Effect of Reaction Conditions
The esterification reactions were carried out in screw-capped flasks (25 mL) and were subjected to similar conditions of 50 °C, lyophilized lipase (5 mg), (R,S)-ibuprofen (0.8252 g, 4 mmol) and oleyl alcohol (1.872 mL, 6 mmol) and stirred at 200 rpm. Investigation on the effect of various solvents was carried out using solvents, DMSO, acetonitrile, ethyl acetate, hexane, isooctane, toluene, dodecane and N-tetradecane (8 mL). Assessment of the presence of the variable amount of desiccant was performed in mixtures containing molecular sieve contents of 0, 2 and 4 mg.
3.7. Analysis and Determination of Ibuprofen Esters
Analysis of the reaction mixture was performed on an Agilent 1200 HPLC equipped with a chiral phase column: (R,R)-Whelk-O1 chiral column (Regis Technologies, Morton Grove, IL, USA) and an ELSD detector for detection of all products. The eluent consisted of a mixture of hexane, isopropanol and acetic acid (98:2:0.5, v/v/v). The flow rate was kept at 0.75 mL/min and the column temperature at 25 °C. Sample injections were carried out by an autosampler. Samples (10 μL) were injected and the respective retention times of (R)-ibuprofen acid, (S)-ibuprofen acid, (R)-ibuprofen ester and (S)-ibuprofen ester were 9.2, 10.5, 5.4 and 5.7 min. The conversion, (X), of ibuprofen was determined by titration with NaOH (0.03 M). The conversion of ibuprofen ester was calculated using the following Equation 1;
where X is the overall conversion, Co the initial amount of racemic ibuprofen (mM) and Ci the amount of racemic ibuprofen at a particular reaction time (mM). The E values and e.ep% were calculated using Equations 2 and 3 as previously described in literature . The values were an average of three measurements from two separate determinants. Meanwhile, [R]ester and [S]ester represents the concentration of the (R) and (S) enantiomers of ibuprofen esters, respectively.
Mutation at the oxyanion Q114 had a profound effect on enantioselectivity of reactions. Substitution with Met improved enantioselectivity, but Leu did not. From the synthetic point of view, solvent properties were found to influence the activity and selectivity of the lipase-catalyzed reactions. The E-values of Q114L, Q114M and T1 lipase correlated better with the log p of solvents, with the exception of hexane. Meanwhile, the low ester conversions were attributed to practical limitations set by the acidic pH of reaction that was far below the pH optimum of the lipase variants and incompatible use of desiccant. Extending the lipase range of pH tolerability towards lower pH values and using other desiccants as additives could improve the lipase-catalyzed esterification reaction.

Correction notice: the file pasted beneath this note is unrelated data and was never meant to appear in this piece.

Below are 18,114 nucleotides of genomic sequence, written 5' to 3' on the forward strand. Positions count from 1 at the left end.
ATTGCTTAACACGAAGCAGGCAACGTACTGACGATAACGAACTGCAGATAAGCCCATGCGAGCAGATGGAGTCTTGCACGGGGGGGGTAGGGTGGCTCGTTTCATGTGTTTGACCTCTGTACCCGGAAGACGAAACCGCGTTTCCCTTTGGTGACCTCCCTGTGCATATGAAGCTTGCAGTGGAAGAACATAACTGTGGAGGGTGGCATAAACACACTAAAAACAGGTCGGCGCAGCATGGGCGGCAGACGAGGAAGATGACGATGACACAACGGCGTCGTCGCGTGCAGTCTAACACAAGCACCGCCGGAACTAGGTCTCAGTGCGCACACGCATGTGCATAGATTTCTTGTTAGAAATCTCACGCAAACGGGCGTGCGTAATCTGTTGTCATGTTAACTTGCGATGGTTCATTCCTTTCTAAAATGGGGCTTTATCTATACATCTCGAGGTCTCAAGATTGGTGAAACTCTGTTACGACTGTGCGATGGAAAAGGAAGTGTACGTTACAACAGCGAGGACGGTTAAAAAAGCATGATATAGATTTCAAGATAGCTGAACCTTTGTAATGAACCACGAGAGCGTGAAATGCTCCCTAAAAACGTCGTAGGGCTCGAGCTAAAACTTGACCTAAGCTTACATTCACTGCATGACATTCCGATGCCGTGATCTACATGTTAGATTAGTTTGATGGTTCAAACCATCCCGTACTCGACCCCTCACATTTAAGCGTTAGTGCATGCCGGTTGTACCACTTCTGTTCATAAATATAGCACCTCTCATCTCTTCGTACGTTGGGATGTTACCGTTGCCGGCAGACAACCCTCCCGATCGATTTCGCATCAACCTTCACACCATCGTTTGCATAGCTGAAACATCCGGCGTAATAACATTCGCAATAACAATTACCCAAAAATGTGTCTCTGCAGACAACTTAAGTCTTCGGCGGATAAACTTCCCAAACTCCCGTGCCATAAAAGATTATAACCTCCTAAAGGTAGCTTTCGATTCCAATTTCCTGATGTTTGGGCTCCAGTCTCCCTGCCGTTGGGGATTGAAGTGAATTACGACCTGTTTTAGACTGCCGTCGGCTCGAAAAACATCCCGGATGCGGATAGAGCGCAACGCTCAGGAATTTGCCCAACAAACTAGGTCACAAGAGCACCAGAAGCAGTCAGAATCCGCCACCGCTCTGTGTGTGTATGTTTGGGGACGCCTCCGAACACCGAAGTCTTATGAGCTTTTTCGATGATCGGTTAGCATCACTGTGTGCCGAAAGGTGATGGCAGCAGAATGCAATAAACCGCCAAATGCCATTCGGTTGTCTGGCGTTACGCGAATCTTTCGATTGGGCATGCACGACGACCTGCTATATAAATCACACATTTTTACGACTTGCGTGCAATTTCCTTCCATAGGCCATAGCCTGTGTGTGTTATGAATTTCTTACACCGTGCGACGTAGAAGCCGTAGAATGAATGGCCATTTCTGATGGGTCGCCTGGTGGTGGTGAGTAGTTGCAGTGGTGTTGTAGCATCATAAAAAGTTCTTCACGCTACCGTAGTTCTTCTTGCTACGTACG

The authors would like to thank Romas Kazlauskas for helpful discussions. The authors are grateful for the financial support from the Ministry of Science, Technology and Innovation of Malaysia, grant No. 5487729.
- Forde, J.; Tully, E.; Vakurov, A.; Gibson, T.D.; Millner, P.; O’Fagain, C. Chemical modification and immobilization of laccase from Trametes hirsuta and from Myceliophthora thermophila. Enzym. Microb. Technol 2010, 46, 430–437. [Google Scholar]
- Cong, F.; Xing, K.; Gao, R.-J.; Cao, S.-G.; Zhang, G. Enhanced activity and enantioselectivity of a hyperthermophilic esterase from archeon Aeropyrum pernix K1 by acetone treatment. Appl. Biochem. Biotechnol 2011, 165, 795–801. [Google Scholar]
- Persson, M.; Costes, D.; Wehtje, E.; Adlercreutz, P. Preparation of lipases for use in organic solvents. Enzym. Microb. Technol 2002, 31, 916–923. [Google Scholar]
- Ghanem, A. Trends in lipase-catalyzed asymmetric access to enantiomerically pure/enriched compounds. Tetrahedron 2007, 63, 1721–1754. [Google Scholar]
- Overbeeke, P.L.A.; Jongejan, J.A.; Heijnen, J.J. Solvent effect on lipase enantioselectivity. Evidence for the presence of two thermodynamic states. Biotechnol. Bioeng 2000, 70, 278–290. [Google Scholar]
- Wang, Y.; Li, Q.; Zhang, Z.; Ma, J.; Feng, Y.J. Solvent effects on the enantioselectivity of the thermophilic lipase QLM in the resolution of (R,S)-2-octanol and (R,S)-2-pentanol. J. Mol. Catal. B 2009, 56, 146–150. [Google Scholar]
- Graber, M.; Irague, R.; Rosenfeld, E.; Lamare, S.; Franson, L.; Hult, K. Solvent as a competitive inhibitor for Candida antarctica lipase B. Biochim. Biophys. Acta 2007, 1774, 1052–1057. [Google Scholar]
- Wang, Z.; Feng, Y.; Cao, S.G. The effect of microwater on the enzyme-catalyzed reaction in organic media and its controlling methods. Progr. Natl. Sci. (China) 2002, 12, 130–134. [Google Scholar]
- Yu, S.S.; Yu, S.C.; Han, W.W.; Wang, H.L.; Zheng, B.S.; Feng, Y.J. A novel thermophilic lipase from Fervidobacterium nodosum Rt17-B1 representing a new subfamily of bacterial lipases. J. Mol. Catal. B 2010, 66, 81–89. [Google Scholar]
- Leow, T.C.; Rahman, R.N.Z.; Basri, M.; Salleh, A.B. High level expression of thermostable lipase from Geobacillus sp. strain T1. Biol. Biotechnol. Biochem 2004, 68, 96–103. [Google Scholar]